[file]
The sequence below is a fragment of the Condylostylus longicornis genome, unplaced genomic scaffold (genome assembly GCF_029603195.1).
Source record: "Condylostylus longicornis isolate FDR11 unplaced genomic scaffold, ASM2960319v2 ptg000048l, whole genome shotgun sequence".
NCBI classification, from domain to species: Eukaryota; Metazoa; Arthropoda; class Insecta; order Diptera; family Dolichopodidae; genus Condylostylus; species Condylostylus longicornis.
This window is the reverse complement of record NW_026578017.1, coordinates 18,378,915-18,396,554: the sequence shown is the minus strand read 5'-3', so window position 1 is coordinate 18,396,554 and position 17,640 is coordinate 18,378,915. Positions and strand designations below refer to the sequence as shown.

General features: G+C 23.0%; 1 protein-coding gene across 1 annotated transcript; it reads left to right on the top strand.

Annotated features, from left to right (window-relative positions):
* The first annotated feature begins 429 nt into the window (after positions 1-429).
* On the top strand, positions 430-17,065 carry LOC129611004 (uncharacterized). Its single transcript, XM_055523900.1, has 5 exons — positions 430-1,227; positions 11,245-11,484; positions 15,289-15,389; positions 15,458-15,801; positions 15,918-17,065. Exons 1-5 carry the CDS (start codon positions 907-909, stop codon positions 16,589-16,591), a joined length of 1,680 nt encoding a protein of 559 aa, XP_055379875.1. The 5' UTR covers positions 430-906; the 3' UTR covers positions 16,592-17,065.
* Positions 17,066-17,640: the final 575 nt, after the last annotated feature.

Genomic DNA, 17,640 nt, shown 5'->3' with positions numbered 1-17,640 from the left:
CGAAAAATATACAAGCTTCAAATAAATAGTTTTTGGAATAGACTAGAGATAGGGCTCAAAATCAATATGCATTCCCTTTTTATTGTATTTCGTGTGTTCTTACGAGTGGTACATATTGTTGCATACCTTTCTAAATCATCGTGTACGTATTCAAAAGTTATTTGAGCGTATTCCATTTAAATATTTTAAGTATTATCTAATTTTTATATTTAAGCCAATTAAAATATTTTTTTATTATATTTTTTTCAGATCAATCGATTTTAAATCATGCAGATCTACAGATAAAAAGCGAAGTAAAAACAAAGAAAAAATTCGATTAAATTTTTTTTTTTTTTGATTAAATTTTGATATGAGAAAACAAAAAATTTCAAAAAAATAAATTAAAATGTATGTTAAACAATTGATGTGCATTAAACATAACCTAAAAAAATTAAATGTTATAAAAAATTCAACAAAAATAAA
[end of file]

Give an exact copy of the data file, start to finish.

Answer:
The sequence below is a fragment of the Condylostylus longicornis genome, unplaced genomic scaffold (genome assembly GCF_029603195.1).
Source record: "Condylostylus longicornis isolate FDR11 unplaced genomic scaffold, ASM2960319v2 ptg000048l, whole genome shotgun sequence".
NCBI classification, from domain to species: Eukaryota; Metazoa; Arthropoda; class Insecta; order Diptera; family Dolichopodidae; genus Condylostylus; species Condylostylus longicornis.
This window is the reverse complement of record NW_026578017.1, coordinates 18,378,915-18,396,554: the sequence shown is the minus strand read 5'-3', so window position 1 is coordinate 18,396,554 and position 17,640 is coordinate 18,378,915. Positions and strand designations below refer to the sequence as shown.

General features: G+C 23.0%; 1 protein-coding gene across 1 annotated transcript; it reads left to right on the top strand.

Annotated features, from left to right (window-relative positions):
* The first annotated feature begins 429 nt into the window (after positions 1-429).
* On the top strand, positions 430-17,065 carry LOC129611004 (uncharacterized). Its single transcript, XM_055523900.1, has 5 exons — positions 430-1,227; positions 11,245-11,484; positions 15,289-15,389; positions 15,458-15,801; positions 15,918-17,065. Exons 1-5 carry the CDS (start codon positions 907-909, stop codon positions 16,589-16,591), a joined length of 1,680 nt encoding a protein of 559 aa, XP_055379875.1. The 5' UTR covers positions 430-906; the 3' UTR covers positions 16,592-17,065.
* Positions 17,066-17,640: the final 575 nt, after the last annotated feature.

Genomic DNA, 17,640 nt, shown 5'->3' with positions numbered 1-17,640 from the left:
CGAAAAATATACAAGCTTCAAATAAATAGTTTTTGGAATAGACTAGAGATAGGGCTCAAAATCAATATGCATTCCCTTTTTATTGTATTTCGTGTGTTCTTACGAGTGGTACATATTGTTGCATACCTTTCTAAATCATCGTGTACGTATTCAAAAGTTATTTGAGCGTATTCCATTTAAATATTTTAAGTATTATCTAATTTTTATATTTAAGCCAATTAAAATATTTTTTTATTATATTTTTTTCAGATCAATCGATTTTAAATCATGCAGATCTACAGATAAAAAGCGAAGTAAAAACAAAGAAAAAATTCGATTAAATTTTTTTTTTTTTTGATTAAATTTTGATATGAGAAAACAAAAAATTTCAAAAAAATAAATTAAAATGTATGTTAAACAATTGATGTGCATTAAACATAACCTAAAAAAATTAAATGTTATAAAAAATTCAACAAAAATAAA